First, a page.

An Open Letter to The Young Women of the PCUSA

Dear Jordan, Hannah, Amanda, Yuri, Hannah and other young women who grew up in the PCUSA,

Don’t ever take for granted the privilege of being a woman brought up in the Presbyterian Church USA. Like me, you have had a voice in your congregation, in your Presbytery and even at the national level of our denomination since you were confirmed as a full-fledged member of the church. Neither your youth nor your gender has prevented you from being leaders in our church community.

This is not true for all women.  Not all (not even most) women raised in the Christian faith have shared your experience.

There are women who are moved to tears when you ask them to be the liturgist in a worship service because they have been led to believe they don’t have the authority to do so.

There are smart, creative and confident women who have to muster up the courage to speak in a meeting where men are also present because they have been taught that their own opinion never trumps that of the men in the room.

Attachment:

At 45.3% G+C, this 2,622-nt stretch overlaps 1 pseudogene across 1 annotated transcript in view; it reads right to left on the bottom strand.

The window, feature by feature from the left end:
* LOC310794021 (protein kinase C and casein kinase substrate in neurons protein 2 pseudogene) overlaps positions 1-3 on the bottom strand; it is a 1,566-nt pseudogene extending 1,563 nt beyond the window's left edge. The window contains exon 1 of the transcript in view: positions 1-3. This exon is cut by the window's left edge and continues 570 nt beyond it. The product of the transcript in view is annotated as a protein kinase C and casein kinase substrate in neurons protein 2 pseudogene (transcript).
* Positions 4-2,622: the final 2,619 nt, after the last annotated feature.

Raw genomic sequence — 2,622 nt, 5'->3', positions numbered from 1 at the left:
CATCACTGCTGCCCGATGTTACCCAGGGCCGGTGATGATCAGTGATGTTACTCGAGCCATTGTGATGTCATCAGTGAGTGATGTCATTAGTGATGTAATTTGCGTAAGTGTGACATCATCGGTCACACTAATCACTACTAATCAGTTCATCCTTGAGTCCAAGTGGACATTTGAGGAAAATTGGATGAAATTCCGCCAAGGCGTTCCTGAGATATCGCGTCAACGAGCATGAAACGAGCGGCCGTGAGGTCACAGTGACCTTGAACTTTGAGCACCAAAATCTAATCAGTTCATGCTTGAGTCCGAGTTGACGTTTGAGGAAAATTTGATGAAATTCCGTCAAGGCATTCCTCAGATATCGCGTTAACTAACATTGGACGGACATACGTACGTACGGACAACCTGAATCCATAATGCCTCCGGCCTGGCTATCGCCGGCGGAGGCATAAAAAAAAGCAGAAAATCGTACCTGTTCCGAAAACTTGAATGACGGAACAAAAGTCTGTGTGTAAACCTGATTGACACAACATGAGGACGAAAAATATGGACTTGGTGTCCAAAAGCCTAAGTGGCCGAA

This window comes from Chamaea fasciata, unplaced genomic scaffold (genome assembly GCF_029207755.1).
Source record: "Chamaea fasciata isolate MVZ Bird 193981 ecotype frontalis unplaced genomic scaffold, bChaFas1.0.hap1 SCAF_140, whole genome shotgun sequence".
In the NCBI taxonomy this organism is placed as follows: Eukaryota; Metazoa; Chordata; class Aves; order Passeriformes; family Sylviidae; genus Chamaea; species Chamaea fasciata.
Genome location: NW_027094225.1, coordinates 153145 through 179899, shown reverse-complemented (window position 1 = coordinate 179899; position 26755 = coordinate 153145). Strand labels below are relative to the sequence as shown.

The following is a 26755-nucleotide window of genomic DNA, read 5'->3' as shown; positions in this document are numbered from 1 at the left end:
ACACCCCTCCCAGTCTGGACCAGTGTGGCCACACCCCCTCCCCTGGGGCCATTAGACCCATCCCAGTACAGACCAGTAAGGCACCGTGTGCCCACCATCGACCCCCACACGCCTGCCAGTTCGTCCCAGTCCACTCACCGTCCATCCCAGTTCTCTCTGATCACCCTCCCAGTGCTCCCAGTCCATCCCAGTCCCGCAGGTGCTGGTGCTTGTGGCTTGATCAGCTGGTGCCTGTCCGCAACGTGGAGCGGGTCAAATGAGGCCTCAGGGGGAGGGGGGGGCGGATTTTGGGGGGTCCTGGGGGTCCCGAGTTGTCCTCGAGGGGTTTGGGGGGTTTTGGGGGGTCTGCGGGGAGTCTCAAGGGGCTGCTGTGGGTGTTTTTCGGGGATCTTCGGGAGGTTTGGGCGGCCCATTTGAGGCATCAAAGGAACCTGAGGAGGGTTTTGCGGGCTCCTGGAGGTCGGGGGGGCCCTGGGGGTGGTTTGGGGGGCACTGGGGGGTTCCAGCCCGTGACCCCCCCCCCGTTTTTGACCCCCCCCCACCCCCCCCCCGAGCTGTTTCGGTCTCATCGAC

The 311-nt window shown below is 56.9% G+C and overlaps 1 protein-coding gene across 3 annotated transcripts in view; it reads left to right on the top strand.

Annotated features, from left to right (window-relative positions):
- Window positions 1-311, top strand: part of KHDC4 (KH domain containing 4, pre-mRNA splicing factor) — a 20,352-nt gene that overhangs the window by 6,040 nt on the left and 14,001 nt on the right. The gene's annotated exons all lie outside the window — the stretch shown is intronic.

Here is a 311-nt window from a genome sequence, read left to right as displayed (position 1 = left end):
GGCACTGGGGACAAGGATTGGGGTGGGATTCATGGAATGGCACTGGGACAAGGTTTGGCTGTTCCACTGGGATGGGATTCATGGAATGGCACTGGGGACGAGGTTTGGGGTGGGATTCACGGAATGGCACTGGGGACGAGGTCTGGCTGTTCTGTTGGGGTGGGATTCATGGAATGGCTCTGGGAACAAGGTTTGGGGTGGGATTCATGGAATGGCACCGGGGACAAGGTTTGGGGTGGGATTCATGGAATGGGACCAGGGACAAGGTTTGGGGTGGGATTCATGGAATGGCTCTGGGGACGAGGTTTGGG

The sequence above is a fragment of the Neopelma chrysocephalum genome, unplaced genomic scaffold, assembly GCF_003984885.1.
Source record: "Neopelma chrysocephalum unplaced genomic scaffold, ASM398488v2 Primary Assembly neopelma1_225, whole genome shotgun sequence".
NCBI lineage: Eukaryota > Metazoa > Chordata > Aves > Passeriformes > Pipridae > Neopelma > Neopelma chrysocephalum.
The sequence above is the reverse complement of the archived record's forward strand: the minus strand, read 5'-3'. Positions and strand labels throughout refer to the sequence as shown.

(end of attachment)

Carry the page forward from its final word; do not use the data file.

There are women who are among the most faithful and effective leaders of a congregation who have pangs of doubt that what they are doing may not be pleasing to God because maybe what they grew up believing about a woman’s place in the church was right after all.

There are women who still have voices of friends and family telling them they have chosen the wrong path by being a actively involved in the leadership and ministry of their congregation.

There are women who have left behind a church who wouldn’t have them, but still desperately miss the tradition in which they were formed.

So be aware that your experience as a woman in the church is the exception and not the norm. Be encouraging to those women you meet who are trying to figure out how to live out their calling in light of the constraints their faith tradition has placed on them.  Be loving to those whose experience has caused them to turn away from church altogether. Be an example to those who still believe that a woman’s place is not behind the pulpit or on the session or in the moderator’s seat. And never take for granted the privilege of being raised in a church that values your voice and has helped it (and you) to grow.

In Christ,


Rev. Anne Russ


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